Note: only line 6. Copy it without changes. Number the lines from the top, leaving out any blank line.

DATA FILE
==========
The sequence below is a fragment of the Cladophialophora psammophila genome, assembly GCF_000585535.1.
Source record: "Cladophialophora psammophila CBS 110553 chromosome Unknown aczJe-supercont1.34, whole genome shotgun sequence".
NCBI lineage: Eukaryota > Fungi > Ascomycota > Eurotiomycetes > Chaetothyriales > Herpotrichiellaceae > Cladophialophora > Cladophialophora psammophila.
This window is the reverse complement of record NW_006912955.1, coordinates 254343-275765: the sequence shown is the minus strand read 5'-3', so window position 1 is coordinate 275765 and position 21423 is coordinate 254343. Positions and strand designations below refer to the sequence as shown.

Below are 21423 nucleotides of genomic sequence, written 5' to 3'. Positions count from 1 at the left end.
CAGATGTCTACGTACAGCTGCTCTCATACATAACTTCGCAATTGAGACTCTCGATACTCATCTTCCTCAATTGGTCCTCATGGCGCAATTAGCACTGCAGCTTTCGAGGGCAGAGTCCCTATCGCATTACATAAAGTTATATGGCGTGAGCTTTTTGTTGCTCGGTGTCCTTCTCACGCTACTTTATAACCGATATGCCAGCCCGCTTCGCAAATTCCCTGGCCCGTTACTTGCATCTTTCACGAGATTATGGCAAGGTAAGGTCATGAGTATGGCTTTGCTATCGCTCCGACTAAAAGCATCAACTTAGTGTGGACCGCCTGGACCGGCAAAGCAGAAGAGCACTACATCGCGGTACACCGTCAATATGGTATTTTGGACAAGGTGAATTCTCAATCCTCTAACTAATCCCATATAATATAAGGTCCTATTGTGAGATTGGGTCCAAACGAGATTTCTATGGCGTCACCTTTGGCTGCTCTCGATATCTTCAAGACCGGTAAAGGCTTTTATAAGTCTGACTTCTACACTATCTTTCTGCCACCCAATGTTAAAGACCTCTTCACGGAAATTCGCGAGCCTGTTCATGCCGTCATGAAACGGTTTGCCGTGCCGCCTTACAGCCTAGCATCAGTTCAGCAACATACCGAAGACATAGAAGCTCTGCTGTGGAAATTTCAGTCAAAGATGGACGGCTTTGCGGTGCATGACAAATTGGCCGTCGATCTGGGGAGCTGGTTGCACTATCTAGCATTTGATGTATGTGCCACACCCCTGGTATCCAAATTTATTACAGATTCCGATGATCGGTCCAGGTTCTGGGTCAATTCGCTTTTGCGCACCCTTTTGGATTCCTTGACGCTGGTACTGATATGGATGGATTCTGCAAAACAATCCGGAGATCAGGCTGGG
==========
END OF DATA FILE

CAGATGTCTACGTACAGCTGCTCTCATACATAACTTCGCAATTGAGACTCTCGATACTCATCTTCCTCAATTGGTCCTCATGGCGCAATTAGCACTGCAGCTTTCGAGGGCAGAGTCCCTATCGCATTACATAAAGTTATATGGCGTGAGCTTTTTGTTGCTCGGTGTCCTTCTCACGCTACTTTATAACCGATATGCCAGCCCGCTTCGCAAATTCCCTGGCCCGTTACTTGCATCTTTCACGAGATTATGGCAAGGTAAGGTCATGAGTATGGCTTTGCTATCGCTCCGACTAAAAGCATCAACTTAGTGTGGACCGCCTGGACCGGCAAAGCAGAAGAGCACTACATCGCGGTACACCGTCAATATGGTATTTTGGACAAGGTGAATTCTCAATCCTCTAACTAATCCCATATAATATAAGGTCCTATTGTGAGATTGGGTCCAAACGAGATTTCTATGGCGTCACCTTTGGCTGCTCTCGATATCTTCAAGACCGGTAAAGGCTTTTATAAGTCTGACTTCTACACTATCTTTCTGCCACCCAATGTTAAAGACCTCTTCACGGAAATTCGCGAGCCTGTTCATGCCGTCATGAAACGGTTTGCCGTGCCGCCTTACAGCCTAGCATCAGTTCAGCAACATACCGAAGACATAGAAGCTCTGCTGTGGAAATTTCAGTCAAAGATGGACGGCTTTGCGGTGCATGACAAATTGGCCGTCGATCTGGGGAGCTGGTTGCACTATCTAGCATTTGATGTATGTGCCACACCCCTGGTATCCAAATTTATTACAGATTCCGATGATCGGTCCAGGTTCTGGGTCAATTCGCTTTTGCGCACCCTTTTGGATTCCTTGACGCTGGTACTGATATGGATGGATTCTGCAAAACAATCCGGAGATCAGGCTGGG